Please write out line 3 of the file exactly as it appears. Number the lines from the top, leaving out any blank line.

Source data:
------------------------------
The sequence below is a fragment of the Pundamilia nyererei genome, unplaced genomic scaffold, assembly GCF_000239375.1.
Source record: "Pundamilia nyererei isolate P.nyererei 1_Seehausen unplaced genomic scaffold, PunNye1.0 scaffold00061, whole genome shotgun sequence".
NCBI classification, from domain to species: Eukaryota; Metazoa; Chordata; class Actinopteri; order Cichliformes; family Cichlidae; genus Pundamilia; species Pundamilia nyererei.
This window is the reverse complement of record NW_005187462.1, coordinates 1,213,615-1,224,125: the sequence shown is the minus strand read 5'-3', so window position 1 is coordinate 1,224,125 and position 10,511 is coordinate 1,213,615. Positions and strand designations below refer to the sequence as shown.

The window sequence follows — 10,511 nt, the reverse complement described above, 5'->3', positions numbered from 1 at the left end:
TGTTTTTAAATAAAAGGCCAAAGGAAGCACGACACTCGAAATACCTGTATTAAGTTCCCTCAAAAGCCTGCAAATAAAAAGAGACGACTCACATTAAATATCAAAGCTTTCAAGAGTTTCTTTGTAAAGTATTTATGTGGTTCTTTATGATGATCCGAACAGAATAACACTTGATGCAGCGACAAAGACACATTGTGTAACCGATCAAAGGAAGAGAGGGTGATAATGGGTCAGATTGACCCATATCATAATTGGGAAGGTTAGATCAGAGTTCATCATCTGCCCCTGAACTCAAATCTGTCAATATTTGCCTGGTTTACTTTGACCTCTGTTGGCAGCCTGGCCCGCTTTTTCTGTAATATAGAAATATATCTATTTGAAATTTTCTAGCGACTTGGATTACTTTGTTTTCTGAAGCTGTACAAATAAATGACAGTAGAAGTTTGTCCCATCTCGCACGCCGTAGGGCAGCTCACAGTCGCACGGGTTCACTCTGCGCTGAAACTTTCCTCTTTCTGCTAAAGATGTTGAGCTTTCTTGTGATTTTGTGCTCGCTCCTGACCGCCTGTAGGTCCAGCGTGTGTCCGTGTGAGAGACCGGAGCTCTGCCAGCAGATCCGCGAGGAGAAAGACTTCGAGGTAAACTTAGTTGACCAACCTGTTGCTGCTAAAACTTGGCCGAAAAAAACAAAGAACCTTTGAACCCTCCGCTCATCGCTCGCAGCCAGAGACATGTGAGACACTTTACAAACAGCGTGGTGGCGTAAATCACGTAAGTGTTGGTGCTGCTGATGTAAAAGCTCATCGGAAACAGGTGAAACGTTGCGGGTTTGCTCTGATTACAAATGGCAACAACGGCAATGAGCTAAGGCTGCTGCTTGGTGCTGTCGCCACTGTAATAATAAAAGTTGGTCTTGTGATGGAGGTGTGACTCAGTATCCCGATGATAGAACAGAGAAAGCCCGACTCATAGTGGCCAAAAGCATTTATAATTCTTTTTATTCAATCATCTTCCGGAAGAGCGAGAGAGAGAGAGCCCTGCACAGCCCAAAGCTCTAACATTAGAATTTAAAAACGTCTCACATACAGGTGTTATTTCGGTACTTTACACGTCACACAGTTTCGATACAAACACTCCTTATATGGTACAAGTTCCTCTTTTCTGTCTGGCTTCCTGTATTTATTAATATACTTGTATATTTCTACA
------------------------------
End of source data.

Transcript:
NCBI classification, from domain to species: Eukaryota; Metazoa; Chordata; class Actinopteri; order Cichliformes; family Cichlidae; genus Pundamilia; species Pundamilia nyererei.